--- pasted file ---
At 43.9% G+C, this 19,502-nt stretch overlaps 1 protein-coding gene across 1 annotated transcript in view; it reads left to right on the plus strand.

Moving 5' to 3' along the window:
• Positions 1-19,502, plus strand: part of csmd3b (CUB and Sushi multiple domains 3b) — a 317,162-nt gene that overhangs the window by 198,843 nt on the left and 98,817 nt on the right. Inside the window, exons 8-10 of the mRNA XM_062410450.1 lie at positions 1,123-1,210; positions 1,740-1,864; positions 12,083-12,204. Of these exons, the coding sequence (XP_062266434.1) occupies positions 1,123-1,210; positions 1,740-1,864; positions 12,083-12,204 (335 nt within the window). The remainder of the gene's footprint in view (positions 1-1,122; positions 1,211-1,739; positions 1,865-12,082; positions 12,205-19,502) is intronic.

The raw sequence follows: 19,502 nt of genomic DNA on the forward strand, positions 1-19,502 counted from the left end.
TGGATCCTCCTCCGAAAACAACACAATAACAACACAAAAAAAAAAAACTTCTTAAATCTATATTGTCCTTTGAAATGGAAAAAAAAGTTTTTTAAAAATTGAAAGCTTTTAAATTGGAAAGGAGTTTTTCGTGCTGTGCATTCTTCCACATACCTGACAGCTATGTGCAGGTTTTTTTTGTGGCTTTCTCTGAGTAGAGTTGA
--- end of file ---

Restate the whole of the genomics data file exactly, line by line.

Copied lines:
At 43.9% G+C, this 19,502-nt stretch overlaps 1 protein-coding gene across 1 annotated transcript in view; it reads left to right on the plus strand.

Moving 5' to 3' along the window:
• Positions 1-19,502, plus strand: part of csmd3b (CUB and Sushi multiple domains 3b) — a 317,162-nt gene that overhangs the window by 198,843 nt on the left and 98,817 nt on the right. Inside the window, exons 8-10 of the mRNA XM_062410450.1 lie at positions 1,123-1,210; positions 1,740-1,864; positions 12,083-12,204. Of these exons, the coding sequence (XP_062266434.1) occupies positions 1,123-1,210; positions 1,740-1,864; positions 12,083-12,204 (335 nt within the window). The remainder of the gene's footprint in view (positions 1-1,122; positions 1,211-1,739; positions 1,865-12,082; positions 12,205-19,502) is intronic.

The raw sequence follows: 19,502 nt of genomic DNA on the forward strand, positions 1-19,502 counted from the left end.
TGGATCCTCCTCCGAAAACAACACAATAACAACACAAAAAAAAAAAACTTCTTAAATCTATATTGTCCTTTGAAATGGAAAAAAAAGTTTTTTAAAAATTGAAAGCTTTTAAATTGGAAAGGAGTTTTTCGTGCTGTGCATTCTTCCACATACCTGACAGCTATGTGCAGGTTTTTTTTGTGGCTTTCTCTGAGTAGAGTTGA